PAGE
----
In a recent trademark opposition, the Opposition Board of the Japan Patent Office (JPO) dismissed an opposition filed by Baron Philippe de Rothschild S.A. (Rothschild) against trademark registration no. 6090508 for word mark “MOUTON” in relation to restaurant service due to unlikelihood of confusion with the fabled French winery “Château Mouton Rothschild”.
[Opposition case no. 2019-900012, Gazette issued date: September 7, 2019]
Opposed mark, consisting of a word mark “MOUTON” in standard character, was filed in the name of Kabushiki Kaisha Waltz, a Japanese company deploying in business field of bars and restaurants.
The mark was filed to JPO on November 17, 2017. Going through substantive examination, JPO admitted registration in relation to “restaurant service” in class 43 and “wholesale and retail services for non-alcoholic beverages and foods” in class 35, and published for opposition on November 13, 2018.
Opposition by Rothschild
On January 15, 2019, Baron Philippe de Rothschild S.A. filed an opposition and argued opposed mark shall be revocable under Article 4(1)(vii) and 4(1)(xv) of the Japan Trademark Law by citing its wine brand “Château Mouton Rothschild”.
Article 4(1)(vii) prohibits any mark likely to offend public order and morals from registering.
Trademark Examination Guidelines set forth criteria for the article and examples.
Among others, “Trademarks whose registration is contrary to the order predetermined under the Trademark Act and is utterly unacceptable for lack of social reasonableness in the background to the filing of an application for trademark registration.”
Based on a remarkable degree of reputation and popularity to “Château Mouton Rothschild”, Rothschild asserted, applicant must have been aware of the wine brand and filed opposed mark with a malicious intention to take advantage of the reputation and credit of opponent’s famous trademark and impair the goodwill embodied on its brand.
Article 4(1)(xv) prohibits to register a trademark which is likely to cause confusion with a business of other entity.
Rothschild argued that opponent has used the mark “Château Mouton Rothschild”on wines from Pauillac in the Médoc region which became Premier Grand Cru in 1973, and thus part of a limited list since there are only 5 Premiers Grands Crus from the region. It is doubtless that “Château Mouton Rothschild” and its abbreviation “MOUTON” have acquired a remarkable degree of reputation and popularity as a source indicator of opponent wines. If so, relevant consumers and traders of restaurant service are likely to misconceive or associate opposed mark with famous wine brand of opponent.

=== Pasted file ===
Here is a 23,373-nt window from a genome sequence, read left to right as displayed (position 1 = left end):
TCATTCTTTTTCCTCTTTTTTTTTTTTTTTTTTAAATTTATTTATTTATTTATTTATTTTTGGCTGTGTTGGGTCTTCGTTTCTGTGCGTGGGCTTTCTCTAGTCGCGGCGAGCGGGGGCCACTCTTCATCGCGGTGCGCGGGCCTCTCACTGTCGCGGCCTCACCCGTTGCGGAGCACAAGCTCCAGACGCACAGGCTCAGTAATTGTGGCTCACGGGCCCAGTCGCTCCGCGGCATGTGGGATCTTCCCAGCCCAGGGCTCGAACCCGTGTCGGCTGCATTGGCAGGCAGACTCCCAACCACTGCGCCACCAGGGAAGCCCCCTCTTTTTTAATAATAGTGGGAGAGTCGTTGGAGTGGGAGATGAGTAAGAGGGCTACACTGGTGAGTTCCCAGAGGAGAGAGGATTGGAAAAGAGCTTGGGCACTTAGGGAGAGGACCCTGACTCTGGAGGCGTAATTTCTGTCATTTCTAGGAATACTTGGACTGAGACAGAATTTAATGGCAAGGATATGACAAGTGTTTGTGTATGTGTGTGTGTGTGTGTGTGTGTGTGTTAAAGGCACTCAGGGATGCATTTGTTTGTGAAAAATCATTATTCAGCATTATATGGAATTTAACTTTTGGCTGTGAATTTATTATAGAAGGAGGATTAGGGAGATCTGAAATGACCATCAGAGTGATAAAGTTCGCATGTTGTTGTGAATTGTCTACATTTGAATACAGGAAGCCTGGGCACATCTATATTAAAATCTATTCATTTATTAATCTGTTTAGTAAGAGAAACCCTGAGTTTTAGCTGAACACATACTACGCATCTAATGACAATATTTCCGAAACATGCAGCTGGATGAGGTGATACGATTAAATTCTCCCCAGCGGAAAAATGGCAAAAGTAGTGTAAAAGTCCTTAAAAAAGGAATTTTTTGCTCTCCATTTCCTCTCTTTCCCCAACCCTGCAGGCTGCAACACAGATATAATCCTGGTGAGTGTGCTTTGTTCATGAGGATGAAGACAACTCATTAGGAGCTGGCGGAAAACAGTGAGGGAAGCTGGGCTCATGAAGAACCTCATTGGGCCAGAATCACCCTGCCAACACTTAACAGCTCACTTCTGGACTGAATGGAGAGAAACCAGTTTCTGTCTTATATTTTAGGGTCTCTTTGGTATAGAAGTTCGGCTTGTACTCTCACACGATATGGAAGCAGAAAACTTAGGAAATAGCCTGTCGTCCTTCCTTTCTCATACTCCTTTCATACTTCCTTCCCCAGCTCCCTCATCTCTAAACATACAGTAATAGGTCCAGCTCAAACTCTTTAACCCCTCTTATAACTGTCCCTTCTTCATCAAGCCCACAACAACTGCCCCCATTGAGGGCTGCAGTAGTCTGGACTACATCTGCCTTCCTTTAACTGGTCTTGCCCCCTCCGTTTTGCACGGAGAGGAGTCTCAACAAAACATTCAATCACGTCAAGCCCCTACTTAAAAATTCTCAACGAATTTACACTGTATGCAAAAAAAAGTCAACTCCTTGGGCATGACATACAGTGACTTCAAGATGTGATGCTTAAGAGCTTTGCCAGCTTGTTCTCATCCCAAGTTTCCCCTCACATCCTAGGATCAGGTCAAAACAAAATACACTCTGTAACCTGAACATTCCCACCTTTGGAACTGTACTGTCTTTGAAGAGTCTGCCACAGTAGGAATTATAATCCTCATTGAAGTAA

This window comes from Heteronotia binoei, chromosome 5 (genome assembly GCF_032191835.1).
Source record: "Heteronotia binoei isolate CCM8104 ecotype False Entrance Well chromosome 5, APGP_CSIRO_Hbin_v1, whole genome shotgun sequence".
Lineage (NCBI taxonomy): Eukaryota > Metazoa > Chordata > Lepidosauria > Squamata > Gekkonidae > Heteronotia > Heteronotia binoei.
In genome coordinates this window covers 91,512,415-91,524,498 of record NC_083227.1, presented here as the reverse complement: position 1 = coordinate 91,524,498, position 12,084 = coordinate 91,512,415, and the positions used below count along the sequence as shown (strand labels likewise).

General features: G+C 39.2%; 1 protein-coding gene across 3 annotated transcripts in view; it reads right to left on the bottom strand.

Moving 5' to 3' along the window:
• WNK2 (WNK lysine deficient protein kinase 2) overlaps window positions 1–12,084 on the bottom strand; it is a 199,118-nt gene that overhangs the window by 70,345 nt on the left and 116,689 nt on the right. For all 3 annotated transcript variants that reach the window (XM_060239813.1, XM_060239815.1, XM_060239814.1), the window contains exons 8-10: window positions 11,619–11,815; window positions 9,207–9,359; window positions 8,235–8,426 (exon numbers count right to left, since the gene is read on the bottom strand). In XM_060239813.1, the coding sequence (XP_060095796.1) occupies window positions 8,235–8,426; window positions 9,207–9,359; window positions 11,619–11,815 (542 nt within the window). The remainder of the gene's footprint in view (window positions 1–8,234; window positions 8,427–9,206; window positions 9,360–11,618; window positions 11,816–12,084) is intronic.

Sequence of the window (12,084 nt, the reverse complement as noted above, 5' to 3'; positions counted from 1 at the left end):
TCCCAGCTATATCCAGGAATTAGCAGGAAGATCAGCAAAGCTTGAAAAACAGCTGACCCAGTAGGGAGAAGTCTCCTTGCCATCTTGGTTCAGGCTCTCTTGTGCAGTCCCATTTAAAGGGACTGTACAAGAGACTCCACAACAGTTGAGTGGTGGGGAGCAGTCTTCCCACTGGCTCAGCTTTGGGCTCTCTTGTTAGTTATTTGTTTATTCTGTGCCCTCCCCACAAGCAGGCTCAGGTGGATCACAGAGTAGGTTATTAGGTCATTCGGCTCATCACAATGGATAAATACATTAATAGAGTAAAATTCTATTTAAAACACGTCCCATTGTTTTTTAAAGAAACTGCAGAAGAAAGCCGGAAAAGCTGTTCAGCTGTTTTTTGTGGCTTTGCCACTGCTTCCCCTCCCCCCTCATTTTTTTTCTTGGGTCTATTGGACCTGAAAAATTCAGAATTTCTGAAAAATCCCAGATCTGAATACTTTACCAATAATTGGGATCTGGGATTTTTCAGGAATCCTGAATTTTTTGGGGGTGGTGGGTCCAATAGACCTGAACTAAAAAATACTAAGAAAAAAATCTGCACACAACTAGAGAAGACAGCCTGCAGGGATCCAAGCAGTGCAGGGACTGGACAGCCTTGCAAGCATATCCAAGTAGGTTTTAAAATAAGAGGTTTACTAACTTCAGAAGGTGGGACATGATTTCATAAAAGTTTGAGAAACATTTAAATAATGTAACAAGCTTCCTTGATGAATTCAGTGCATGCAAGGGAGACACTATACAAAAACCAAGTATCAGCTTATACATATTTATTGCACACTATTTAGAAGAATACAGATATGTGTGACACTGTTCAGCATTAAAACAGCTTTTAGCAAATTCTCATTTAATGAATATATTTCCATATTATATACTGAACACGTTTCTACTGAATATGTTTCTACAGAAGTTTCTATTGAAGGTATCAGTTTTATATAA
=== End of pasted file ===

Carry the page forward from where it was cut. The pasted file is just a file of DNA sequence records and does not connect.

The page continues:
The Opposition Board admitted a certain degree of reputation and popularity to “Château Mouton Rothschild” as a source indicator of opponent among traders and wine lovers, however, questioned whether the wine brand has become famous among general consumers. Besides, from the produced evidences, the Board was not convinced that “MOUTON” has been known as an abbreviation of “Château Mouton Rothschild”.
In the assessment of the similarity between two marks, the Board found a low degree of similarity between opposed mark and “Château Mouton Rothschild” from visual, phonetic, and conceptual points of view. If so, even if wine and restaurant service are associated, it is unlikely that average consumers confuse or associate opposed mark with Rothschild.
Also, the Board found it was not foreseen a circumstance to offend public order and morals from registering opposed mark and give harmful effect to the international faith provided that “MOUTON” is a dictionary word meaning ‘processed sheepskin that has been sheared and dyed to resemble beaver or seal’.
Based on the foregoing, the Board concluded opposed mark shall not be revocable under Article 4(1)(vii) as well as (xv) and granted registration a status quo.